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The first sample of the Omicron or B.1.1.529 lineage was taken November 9, according to WHO. It got noticed because of a surge of cases in South Africa.

“This new variant, B.1.1.529 seems to spread very quick!” Tulio de Oliveira, director of South Africa’s Center for Epidemic Response & Innovationand a genetics researcher at Stellenbosch University, said on Twitter.

Also, genetic sequencing showed it carried a large number of troubling mutations on the spike protein — the knoblike structure on the surface of the virus that it uses to grapple onto the cells it infects.

Some of those mutations were already recognized from other variants and were known to make them more dangerous, including one called E484A — a slightly altered version of a mutation called E484K that may make the virus less recognizable to some antibodies — immune system proteins that are a frontline defense against infection and that form the basis of monoclonal antibody treatments.

It also carries a mutation called N501Y, which gave both Alpha and Gamma their increased transmissibility. Just last week, Scott Weaver of the University of Texas Medical Branch and colleagues reported in the journal Nature that this particular mutation made the virus better at replicating in the upper airway — think in the nose and throat — and likely makes it more likely to spread when people breathe, sneeze and cough.

Like Delta, Omicron also carries a mutation called D614G, which appears to help the virus better attach to the cells it infects.

“The number of mutations per se does not mean that the new variant will cause any problems; although it may make it more likely to look different to the immune system,” Dr. Peter English, former chair of the British Medical Association’s Public Health Medicine Committee, said in a statement.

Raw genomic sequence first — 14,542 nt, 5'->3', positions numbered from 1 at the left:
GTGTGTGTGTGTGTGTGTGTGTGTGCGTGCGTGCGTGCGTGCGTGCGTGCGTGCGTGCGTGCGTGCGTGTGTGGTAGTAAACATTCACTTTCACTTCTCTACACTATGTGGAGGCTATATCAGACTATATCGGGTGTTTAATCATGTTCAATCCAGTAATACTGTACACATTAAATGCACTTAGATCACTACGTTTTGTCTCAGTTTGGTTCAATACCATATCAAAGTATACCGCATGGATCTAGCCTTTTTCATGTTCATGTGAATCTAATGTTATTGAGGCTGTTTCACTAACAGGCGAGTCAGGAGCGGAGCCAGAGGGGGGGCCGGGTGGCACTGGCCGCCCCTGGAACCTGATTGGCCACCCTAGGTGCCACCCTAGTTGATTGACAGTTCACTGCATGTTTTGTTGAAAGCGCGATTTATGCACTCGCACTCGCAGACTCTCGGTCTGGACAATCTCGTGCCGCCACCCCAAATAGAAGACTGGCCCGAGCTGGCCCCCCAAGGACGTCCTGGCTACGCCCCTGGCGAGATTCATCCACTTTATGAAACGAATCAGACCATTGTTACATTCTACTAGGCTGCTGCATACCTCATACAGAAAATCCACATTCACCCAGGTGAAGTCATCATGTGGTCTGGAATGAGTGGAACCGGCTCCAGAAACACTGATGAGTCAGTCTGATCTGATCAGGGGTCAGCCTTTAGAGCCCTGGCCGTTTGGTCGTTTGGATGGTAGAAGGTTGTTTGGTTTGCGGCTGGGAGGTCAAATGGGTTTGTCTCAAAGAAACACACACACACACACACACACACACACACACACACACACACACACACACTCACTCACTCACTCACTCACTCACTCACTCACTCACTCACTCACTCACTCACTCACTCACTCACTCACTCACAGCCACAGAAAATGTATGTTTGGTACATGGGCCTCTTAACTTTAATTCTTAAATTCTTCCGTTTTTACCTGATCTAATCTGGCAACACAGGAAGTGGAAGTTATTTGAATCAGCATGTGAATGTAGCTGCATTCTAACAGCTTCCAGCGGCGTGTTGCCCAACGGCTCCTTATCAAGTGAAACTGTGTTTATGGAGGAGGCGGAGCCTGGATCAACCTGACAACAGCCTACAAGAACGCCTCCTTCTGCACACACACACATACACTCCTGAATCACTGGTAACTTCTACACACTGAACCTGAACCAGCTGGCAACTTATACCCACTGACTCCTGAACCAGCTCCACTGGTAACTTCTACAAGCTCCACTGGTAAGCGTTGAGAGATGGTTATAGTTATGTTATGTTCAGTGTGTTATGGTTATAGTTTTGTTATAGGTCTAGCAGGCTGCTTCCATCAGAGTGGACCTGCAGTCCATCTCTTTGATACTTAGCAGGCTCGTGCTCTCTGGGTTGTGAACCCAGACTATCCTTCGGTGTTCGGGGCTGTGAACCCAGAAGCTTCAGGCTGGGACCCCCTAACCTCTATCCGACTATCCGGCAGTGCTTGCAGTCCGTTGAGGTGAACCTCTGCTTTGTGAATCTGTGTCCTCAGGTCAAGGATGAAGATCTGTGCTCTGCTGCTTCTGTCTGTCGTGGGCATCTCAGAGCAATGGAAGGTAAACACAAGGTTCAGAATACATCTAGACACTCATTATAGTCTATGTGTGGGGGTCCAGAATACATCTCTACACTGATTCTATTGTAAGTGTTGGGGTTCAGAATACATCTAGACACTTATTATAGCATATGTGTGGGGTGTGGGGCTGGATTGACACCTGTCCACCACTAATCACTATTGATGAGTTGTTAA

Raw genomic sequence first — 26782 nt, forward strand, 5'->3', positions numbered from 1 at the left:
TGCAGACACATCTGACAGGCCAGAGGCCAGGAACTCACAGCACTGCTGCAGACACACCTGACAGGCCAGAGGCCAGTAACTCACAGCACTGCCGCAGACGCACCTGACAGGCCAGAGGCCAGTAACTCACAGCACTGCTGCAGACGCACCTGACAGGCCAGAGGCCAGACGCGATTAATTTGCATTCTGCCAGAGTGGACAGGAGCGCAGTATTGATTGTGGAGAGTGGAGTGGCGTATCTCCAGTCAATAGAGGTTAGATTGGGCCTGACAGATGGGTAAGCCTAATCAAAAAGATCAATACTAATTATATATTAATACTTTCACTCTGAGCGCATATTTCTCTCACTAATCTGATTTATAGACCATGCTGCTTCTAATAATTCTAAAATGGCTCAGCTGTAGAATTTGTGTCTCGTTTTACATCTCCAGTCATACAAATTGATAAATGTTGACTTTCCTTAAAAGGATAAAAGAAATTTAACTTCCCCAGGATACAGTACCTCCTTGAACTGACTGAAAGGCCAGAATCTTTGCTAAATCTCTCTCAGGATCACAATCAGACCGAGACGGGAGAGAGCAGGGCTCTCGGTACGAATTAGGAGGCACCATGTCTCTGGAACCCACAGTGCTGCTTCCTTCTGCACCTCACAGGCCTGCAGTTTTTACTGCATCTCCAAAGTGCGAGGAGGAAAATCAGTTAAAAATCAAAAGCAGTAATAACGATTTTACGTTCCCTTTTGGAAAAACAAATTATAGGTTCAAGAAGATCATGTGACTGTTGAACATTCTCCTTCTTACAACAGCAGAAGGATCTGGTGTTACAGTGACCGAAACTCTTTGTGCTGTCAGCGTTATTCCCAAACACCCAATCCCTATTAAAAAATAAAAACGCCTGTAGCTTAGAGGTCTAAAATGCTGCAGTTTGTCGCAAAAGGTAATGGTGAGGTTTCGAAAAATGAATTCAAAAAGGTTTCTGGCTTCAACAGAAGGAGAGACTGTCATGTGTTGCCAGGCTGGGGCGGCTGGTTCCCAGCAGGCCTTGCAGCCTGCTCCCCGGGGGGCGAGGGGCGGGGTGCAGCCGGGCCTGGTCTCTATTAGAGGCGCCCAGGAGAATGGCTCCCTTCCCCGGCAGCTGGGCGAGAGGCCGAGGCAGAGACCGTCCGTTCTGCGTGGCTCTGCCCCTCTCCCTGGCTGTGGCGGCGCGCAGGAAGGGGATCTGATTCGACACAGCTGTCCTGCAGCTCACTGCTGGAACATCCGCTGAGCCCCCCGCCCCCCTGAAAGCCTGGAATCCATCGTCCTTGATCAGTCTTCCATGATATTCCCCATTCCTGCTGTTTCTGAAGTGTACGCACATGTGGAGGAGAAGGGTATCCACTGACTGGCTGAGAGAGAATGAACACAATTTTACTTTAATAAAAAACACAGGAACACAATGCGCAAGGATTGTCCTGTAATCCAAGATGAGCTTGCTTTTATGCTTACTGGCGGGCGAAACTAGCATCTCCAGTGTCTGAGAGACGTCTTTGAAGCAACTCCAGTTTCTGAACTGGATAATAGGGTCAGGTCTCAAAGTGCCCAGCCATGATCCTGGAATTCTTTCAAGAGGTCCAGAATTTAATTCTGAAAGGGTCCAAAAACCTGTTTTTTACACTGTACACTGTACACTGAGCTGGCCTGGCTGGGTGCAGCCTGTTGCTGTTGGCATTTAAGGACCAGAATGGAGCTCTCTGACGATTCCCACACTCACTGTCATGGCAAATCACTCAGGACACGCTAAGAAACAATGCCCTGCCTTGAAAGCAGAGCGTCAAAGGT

What worries scientists is the number of mutations affecting the spike protein. That’s because most of the leading vaccines target the spike protein. Vaccines made by Pfizer/BioNTech, Moderna, Johnson & Johnson, AstraZeneca and other companies all use just small pieces or genetic sequences of the virus and not whole virus, and all of them use bits of the spike protein to elicit immunity. So a change in the spike protein that made it less recognizable to immune system proteins and cells stimulated by a vaccine would be a problem.

So far, there’s no evidence this has happened but there is no way of knowing by looking at the mutations alone. Researchers will have to wait and see if more breakthrough infections are caused by Omicron than by other variants.

The other fear is that the mutations might help make the virus less susceptible to monoclonal antibody treatments. However, WHO says it’s unlikely these mutations would affect other Covid-19 treatments, including antiviral drugs in development and the steroid dexamethasone.

Read more about coronavirus variants:

Coronavirus variants: Here's what we know

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